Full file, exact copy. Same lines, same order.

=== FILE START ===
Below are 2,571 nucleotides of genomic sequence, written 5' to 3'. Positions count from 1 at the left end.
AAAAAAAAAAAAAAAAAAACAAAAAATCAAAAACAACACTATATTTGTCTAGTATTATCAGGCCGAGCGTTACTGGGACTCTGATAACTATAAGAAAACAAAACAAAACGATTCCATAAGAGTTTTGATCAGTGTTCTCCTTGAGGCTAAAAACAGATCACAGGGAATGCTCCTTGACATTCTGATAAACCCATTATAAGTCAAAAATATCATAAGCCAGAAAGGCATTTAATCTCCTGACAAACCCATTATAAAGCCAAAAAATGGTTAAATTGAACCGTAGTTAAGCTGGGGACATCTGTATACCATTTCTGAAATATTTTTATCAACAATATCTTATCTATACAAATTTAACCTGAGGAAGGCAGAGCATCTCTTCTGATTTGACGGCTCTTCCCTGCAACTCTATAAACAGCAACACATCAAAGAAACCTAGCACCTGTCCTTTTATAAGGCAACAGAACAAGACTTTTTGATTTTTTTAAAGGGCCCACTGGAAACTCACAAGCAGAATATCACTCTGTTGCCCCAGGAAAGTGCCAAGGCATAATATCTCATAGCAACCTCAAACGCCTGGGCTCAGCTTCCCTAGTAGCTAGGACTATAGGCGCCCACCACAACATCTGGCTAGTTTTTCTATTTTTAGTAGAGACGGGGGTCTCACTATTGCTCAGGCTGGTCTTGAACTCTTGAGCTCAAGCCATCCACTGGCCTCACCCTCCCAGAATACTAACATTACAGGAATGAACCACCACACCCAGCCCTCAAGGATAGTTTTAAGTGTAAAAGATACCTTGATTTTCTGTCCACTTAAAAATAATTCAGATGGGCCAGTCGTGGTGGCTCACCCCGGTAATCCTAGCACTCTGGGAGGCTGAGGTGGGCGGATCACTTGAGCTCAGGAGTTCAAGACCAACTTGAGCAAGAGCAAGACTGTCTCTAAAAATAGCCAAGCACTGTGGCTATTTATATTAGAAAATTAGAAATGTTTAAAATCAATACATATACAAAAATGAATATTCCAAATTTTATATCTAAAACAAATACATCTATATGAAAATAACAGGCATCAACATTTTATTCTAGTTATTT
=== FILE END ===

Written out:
Below are 2,571 nucleotides of genomic sequence, written 5' to 3'. Positions count from 1 at the left end.
AAAAAAAAAAAAAAAAAAACAAAAAATCAAAAACAACACTATATTTGTCTAGTATTATCAGGCCGAGCGTTACTGGGACTCTGATAACTATAAGAAAACAAAACAAAACGATTCCATAAGAGTTTTGATCAGTGTTCTCCTTGAGGCTAAAAACAGATCACAGGGAATGCTCCTTGACATTCTGATAAACCCATTATAAGTCAAAAATATCATAAGCCAGAAAGGCATTTAATCTCCTGACAAACCCATTATAAAGCCAAAAAATGGTTAAATTGAACCGTAGTTAAGCTGGGGACATCTGTATACCATTTCTGAAATATTTTTATCAACAATATCTTATCTATACAAATTTAACCTGAGGAAGGCAGAGCATCTCTTCTGATTTGACGGCTCTTCCCTGCAACTCTATAAACAGCAACACATCAAAGAAACCTAGCACCTGTCCTTTTATAAGGCAACAGAACAAGACTTTTTGATTTTTTTAAAGGGCCCACTGGAAACTCACAAGCAGAATATCACTCTGTTGCCCCAGGAAAGTGCCAAGGCATAATATCTCATAGCAACCTCAAACGCCTGGGCTCAGCTTCCCTAGTAGCTAGGACTATAGGCGCCCACCACAACATCTGGCTAGTTTTTCTATTTTTAGTAGAGACGGGGGTCTCACTATTGCTCAGGCTGGTCTTGAACTCTTGAGCTCAAGCCATCCACTGGCCTCACCCTCCCAGAATACTAACATTACAGGAATGAACCACCACACCCAGCCCTCAAGGATAGTTTTAAGTGTAAAAGATACCTTGATTTTCTGTCCACTTAAAAATAATTCAGATGGGCCAGTCGTGGTGGCTCACCCCGGTAATCCTAGCACTCTGGGAGGCTGAGGTGGGCGGATCACTTGAGCTCAGGAGTTCAAGACCAACTTGAGCAAGAGCAAGACTGTCTCTAAAAATAGCCAAGCACTGTGGCTATTTATATTAGAAAATTAGAAATGTTTAAAATCAATACATATACAAAAATGAATATTCCAAATTTTATATCTAAAACAAATACATCTATATGAAAATAACAGGCATCAACATTTTATTCTAGTTATTT